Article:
Learning how to write an event brief can help you avoid many of the common challenges that come with planning an event.
Putting together a successful event that runs smoothly means meeting budget, timeline, and staffing goals while ensuring a great experience for attendees. And an event brief can serve as a key resource that sets the right expectation with stakeholders and keeps your ground team on the right track!
In this article, we’ll go over the definition and importance of preparing an event brief. We’ll also share 11 steps to creating a brief specifically tailored to your next event. Finally, we’ll provide an event brief template you can use to bring your idea to life.
So, what is an event brief?
An event brief or overview is a document that acts like a general overview or description of your event. You should create an overview before every event you organize because it can help serve as a map for team members, inform stakeholders, and keep you on the right course.
A typical event creative brief includes information about the event, but we’ll cover these in detail later on. But, note that your event brief format may vary depending on the type of event. So, you may have to include or remove different sections from the template depending on your specific case.
Organizing an event requires a lot of resources and a huge amount of planning.
Besides deciding on all the event basics, you need to delegate every possible task and create a team schedule. You also have to come up with marketing ideas, set measurable goals, and take steps to make sure that everything runs smoothly.
Having an event brief can help you avoid major issues that can unravel your entire event. For instance, booking the wrong dates, choosing an inconvenient location, or not having backup speakers in place.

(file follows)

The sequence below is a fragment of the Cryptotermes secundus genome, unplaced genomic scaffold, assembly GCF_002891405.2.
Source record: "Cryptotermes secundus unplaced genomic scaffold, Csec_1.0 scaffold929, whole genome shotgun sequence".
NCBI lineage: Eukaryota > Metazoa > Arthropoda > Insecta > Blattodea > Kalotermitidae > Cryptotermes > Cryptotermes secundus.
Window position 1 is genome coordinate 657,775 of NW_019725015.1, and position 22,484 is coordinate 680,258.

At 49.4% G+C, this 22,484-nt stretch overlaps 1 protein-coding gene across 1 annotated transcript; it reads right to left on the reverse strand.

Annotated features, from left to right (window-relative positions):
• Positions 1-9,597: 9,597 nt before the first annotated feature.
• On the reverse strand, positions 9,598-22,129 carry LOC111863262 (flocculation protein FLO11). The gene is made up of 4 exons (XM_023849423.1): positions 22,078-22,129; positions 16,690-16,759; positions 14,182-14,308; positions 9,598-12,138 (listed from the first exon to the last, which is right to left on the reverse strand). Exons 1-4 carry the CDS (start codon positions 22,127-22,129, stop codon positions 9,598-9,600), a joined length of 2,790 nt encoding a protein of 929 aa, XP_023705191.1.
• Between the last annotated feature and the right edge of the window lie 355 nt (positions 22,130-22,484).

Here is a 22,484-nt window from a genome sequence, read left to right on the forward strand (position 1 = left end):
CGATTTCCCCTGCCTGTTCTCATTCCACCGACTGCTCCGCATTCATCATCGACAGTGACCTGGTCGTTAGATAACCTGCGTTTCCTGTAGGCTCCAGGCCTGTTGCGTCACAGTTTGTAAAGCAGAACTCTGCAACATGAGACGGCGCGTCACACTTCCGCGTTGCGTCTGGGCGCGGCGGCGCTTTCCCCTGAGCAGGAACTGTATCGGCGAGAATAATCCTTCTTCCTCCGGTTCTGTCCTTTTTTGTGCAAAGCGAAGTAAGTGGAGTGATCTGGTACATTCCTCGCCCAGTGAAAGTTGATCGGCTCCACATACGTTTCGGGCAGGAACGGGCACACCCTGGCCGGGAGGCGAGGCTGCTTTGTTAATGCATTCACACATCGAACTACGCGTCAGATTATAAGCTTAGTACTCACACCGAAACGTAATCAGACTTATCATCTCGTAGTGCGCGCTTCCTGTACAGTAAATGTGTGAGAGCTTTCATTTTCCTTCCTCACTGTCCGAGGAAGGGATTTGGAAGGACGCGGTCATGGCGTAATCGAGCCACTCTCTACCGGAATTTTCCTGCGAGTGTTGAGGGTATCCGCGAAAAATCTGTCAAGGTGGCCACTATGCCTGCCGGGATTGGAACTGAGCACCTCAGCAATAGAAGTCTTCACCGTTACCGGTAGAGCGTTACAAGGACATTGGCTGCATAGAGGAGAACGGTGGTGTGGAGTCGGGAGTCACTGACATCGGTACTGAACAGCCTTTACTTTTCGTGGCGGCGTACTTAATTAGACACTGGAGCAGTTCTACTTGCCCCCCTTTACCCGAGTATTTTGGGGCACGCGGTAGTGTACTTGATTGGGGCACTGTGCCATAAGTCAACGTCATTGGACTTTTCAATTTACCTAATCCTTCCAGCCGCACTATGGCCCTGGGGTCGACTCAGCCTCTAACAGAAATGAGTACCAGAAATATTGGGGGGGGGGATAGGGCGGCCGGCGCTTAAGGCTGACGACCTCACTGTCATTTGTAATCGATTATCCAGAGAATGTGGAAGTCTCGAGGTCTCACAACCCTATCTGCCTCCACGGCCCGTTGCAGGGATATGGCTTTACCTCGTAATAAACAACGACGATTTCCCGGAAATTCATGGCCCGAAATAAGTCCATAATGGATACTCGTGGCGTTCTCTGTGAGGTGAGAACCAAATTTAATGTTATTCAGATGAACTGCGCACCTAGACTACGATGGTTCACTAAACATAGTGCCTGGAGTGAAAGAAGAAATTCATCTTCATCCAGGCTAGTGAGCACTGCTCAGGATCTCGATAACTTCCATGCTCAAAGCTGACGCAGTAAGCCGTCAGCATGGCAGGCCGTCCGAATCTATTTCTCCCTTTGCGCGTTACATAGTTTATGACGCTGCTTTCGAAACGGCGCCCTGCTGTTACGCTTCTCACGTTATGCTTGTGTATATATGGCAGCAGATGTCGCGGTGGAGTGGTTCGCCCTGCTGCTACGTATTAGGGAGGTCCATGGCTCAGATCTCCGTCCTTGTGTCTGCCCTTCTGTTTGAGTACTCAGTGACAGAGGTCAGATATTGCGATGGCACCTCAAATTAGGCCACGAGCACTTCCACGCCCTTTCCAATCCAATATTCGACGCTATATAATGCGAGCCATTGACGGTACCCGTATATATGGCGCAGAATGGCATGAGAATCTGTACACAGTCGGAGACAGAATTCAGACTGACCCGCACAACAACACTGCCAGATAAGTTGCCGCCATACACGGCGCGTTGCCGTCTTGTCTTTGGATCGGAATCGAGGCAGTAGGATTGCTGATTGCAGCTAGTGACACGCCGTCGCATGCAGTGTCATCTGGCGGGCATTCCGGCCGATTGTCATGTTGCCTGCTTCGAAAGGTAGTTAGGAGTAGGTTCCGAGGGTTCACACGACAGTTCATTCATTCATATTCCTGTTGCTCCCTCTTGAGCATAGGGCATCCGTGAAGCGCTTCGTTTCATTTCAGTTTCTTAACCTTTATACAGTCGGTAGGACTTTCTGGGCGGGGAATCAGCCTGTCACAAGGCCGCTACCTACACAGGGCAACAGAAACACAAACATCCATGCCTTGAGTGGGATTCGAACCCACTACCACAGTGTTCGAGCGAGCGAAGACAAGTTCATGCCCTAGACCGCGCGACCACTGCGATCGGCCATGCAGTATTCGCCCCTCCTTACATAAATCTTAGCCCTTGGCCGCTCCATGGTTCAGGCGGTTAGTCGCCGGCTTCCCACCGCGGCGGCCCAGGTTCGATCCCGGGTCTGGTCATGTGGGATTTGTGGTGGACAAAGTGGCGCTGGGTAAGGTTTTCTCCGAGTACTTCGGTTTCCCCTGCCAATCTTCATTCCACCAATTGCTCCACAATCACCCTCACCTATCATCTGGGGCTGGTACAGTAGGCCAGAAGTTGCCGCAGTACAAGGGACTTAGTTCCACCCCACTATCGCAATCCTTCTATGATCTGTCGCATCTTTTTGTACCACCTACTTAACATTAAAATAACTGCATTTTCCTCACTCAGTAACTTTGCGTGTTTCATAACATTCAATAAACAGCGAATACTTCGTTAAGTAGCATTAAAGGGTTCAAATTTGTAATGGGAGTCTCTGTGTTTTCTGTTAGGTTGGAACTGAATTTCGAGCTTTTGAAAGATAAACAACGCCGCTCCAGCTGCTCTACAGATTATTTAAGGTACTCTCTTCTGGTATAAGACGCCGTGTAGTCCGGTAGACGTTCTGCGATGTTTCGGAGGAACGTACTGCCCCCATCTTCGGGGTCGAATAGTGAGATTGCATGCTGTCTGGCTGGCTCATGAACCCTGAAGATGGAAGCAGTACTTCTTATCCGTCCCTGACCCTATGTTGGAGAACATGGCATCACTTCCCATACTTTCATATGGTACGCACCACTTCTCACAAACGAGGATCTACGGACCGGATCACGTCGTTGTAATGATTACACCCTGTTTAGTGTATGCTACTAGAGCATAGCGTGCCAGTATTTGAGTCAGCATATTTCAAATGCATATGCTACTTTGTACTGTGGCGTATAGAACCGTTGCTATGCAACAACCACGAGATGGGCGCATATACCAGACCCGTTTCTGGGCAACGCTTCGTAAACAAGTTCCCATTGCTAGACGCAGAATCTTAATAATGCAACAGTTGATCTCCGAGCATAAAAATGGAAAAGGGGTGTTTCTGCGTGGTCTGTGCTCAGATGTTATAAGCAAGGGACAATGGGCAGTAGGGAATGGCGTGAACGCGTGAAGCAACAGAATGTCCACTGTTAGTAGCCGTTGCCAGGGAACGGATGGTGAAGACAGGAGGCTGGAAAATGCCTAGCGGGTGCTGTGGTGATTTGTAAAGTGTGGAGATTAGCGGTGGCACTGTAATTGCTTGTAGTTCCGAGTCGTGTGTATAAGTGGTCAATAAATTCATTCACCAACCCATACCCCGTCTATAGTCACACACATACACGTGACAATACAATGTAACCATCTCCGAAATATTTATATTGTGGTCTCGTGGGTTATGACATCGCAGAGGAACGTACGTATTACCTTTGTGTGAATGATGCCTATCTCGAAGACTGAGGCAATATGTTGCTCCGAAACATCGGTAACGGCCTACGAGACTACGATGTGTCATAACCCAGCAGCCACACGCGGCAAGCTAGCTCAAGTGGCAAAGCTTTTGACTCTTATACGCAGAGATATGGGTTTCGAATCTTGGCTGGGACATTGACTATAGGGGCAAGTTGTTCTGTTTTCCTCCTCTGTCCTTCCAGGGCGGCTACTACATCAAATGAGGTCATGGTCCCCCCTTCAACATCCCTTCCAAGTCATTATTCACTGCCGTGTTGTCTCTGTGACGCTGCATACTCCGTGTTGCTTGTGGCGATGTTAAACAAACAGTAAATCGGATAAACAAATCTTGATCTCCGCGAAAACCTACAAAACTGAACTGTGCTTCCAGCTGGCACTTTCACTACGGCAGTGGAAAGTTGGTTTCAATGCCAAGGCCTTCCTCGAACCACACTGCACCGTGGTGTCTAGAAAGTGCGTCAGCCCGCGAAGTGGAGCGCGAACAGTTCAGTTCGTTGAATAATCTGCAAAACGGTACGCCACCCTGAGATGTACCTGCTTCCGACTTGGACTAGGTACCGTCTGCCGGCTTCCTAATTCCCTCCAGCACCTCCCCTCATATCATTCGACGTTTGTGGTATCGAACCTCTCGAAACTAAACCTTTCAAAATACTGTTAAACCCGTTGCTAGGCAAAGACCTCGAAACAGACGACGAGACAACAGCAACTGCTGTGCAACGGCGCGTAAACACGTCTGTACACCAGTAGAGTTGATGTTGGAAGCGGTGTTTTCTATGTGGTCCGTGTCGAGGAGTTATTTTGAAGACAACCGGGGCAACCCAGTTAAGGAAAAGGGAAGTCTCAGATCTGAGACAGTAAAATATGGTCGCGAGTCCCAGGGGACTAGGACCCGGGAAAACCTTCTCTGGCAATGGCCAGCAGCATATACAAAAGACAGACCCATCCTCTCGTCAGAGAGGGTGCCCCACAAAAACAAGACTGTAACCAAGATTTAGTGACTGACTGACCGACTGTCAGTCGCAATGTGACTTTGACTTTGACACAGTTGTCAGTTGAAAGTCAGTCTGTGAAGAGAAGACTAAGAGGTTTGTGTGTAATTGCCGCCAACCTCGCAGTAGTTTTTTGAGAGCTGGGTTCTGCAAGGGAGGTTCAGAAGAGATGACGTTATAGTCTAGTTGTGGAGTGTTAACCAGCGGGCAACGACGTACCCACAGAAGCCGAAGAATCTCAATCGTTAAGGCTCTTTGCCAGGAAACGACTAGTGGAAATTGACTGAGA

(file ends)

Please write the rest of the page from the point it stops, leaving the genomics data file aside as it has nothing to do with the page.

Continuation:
That's where your brief comes in handy. It can work as a cornerstone that sets the tone, holds contributors accountable, and encourages your team to stick to the plan.
Before we get started, it’s important to note that an event brief is one of the first resources you need to create. Your event description will contain crucial information about the audience, venue, and general costs.
We've included a downloadable template in this article to help you create a brief for your own event. It will guide you through the process from beginning to end and make organizing future events much easier.
Now let's dive into our 11 steps to writing an event brief!
Your first task is to outline the crucial details of your event and create an event description. This is a very important element for your event overview. This means that it should appear on the first page and be easy to spot by your team members.
In short, you must think about the who, what, where, and when in the context of your event. Once you answer these basic questions, put together a list of essential details. This will help you decide on the length and style of your brief.
Your list of critical details should include things like:
What’s the purpose of your event? Is it bringing intrinsic value to your company or organization? And how does it guide everyone to the main goal?
Identifying the elements that make your event stand out will help you answer all questions. The idea here is to decide what strategic outcome you want to achieve by the end of your event. You may even choose more than one goal for every group of event participants, from attendees to the special guests themselves.